Questions Linger after Florida Hacking Revelation


Rick Scott and Bill Nelson

Rick Scott and Bill Nelson

U.S. Sen. Rick Scott and other members of Florida’s congressional delegation on Thursday backed Gov. Ron DeSantis’ statement that election records in two unidentified counties were hacked by Russians during the 2016 campaign.

But questions continue to linger.

Scott, who was governor from 2011 to early this year, said in a statement that he — like DeSantis — is unable to reveal the counties. The inability to identify the counties has upset lawmakers from both parties.

“I urged the FBI to publicly release this information as soon as they are able,” Scott said. “The FBI said the information is classified due to the risk it poses to national security.”

The FBI has maintained there is no evidence that votes or voter information were altered in the hacking. But such assurances have drawn questions, with U.S. Rep. Darren Soto, an Orlando Democrat, saying ““we continue to review the matter.”

Another concern is that members of the congressional delegation were told that all Florida counties except Palm Beach have adopted technology and training to prevent similar intrusions in the future.

“I have been assured by our new supervisor that she is in the process of adopting these safeguards,” U.S. Rep. Lois Frankel, a West Palm Beach Democrat, said in a statement. “We know that Russia and others continue to try to sabotage our democracy. We must do everything possible to resist.”

DeSantis removed Palm Beach County Supervisor of Elections Susan Bucher in January, citing a litany of problems with Bucher’s office in the 2018 elections.

The governor was advised last Friday during a meeting at the FBI office in Tallahassee about an “intrusion” into the two counties, but that there was no “manipulation” of voting results, he announced Tuesday.

DeSantis said he also was required to sign a nondisclosure agreement which precludes him from identifying the counties. That drew criticism from Florida Democratic Party Chairwoman Terrie Rizzo, who issued a statement saying that signing the agreement “is a violation of the public’s trust. The people of Florida have a right to know what happened.”

The meeting last week at the FBI office did not appear on the governor’s official schedule. It followed last month’s release of Special Counsel Robert Mueller’s report that said a Russian intelligence agency gained access to at least one Florida county-government computer network in 2016.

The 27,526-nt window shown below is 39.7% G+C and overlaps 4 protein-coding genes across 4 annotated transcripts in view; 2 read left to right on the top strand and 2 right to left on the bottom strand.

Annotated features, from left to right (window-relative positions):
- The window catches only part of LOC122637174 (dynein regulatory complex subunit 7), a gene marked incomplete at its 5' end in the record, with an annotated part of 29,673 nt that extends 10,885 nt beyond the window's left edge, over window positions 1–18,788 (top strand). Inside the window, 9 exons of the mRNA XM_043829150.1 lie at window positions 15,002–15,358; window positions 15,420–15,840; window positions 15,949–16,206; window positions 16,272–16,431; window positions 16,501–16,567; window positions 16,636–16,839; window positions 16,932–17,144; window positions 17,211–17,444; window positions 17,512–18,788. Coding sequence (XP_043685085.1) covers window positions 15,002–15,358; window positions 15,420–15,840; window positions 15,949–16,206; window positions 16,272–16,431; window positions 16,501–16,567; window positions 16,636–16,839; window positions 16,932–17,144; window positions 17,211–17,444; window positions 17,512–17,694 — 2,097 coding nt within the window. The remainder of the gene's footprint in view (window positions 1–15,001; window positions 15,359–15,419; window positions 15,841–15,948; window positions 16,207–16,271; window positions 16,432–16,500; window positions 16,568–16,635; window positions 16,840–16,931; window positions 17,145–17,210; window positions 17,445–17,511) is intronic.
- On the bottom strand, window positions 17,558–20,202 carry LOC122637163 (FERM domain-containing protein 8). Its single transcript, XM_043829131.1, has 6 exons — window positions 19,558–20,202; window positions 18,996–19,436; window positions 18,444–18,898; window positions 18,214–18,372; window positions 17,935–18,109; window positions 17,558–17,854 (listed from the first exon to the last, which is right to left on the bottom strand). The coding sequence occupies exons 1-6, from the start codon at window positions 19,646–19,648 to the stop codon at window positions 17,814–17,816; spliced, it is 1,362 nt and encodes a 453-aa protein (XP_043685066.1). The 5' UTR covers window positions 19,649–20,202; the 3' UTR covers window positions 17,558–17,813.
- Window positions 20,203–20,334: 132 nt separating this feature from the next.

Other people who attended the meeting with DeSantis were Florida Secretary of State Laurel Lee, DeSantis’ chief of staff, Shane Strum, and officials with the U.S. Department of Homeland Security and the Florida Department of Law Enforcement.

After a congressional delegation meeting Thursday, U.S. Rep. Vern Buchanan, a Republican from Sarasota, called the revelations “disturbing.”

“Vladimir Putin is not our friend,” Buchanan said in a statement. “He will keep doing this until we take swift and firm action to safeguard our system. His goal is to disrupt our electoral system and undermine our democracy. U.S. intelligence agencies are the best in the world and need our support to crack down on Russia and anyone else who threatens us.”

Election security became an issue during the 2018 campaign as Scott ran against — and ultimately defeated — then-U.S. Sen. Bill Nelson, D-Fla. During the campaign, Nelson told reporters that “Russians are in Florida’s election records,” but he refused to elaborate.

Scott repeatedly criticized Nelson’s comment, demanding that the Democrat reveal how he received the information or admit it wasn’t true. At the time, Nelson was the ranking member of the U.S. Armed ServicesCommittee’s Subcommittee on Cybersecurity.

Nelson told reporters that local election officials could get help to secure their databases and records from Russian cyber-hacking, noting the Russians had “penetrated” some voter-registration systems.

On Thursday, Scott maintained his position, saying in the statement that “the FBI told me there is certainly no evidence to support the claim that the Russians still had access to Florida’s election systems at the time of the 2018 election. I want to be clear: the FBI verified that there was no evidence of a breach of Florida’s election records at the time voting occurred in 2018. The FBI could not provide any evidence to support the claims about security during the 2018 election made by then-Senator Nelson, which confirms the conclusion of both the FBI and the Department of Homeland Security at the time.”

But U.S. Rep. Charlie Crist and U.S. Rep. Debbie Wasserman Schultz, both Democrats, issued a joint statement Thursday that criticized the FBI for a “lack of transparency” and expressed disappointment in Scott, who “chose to exploit and trivialize this now-documented assault on our state for political gain last year, despite the prudent and guarded warnings Sen. Nelson made at the time.”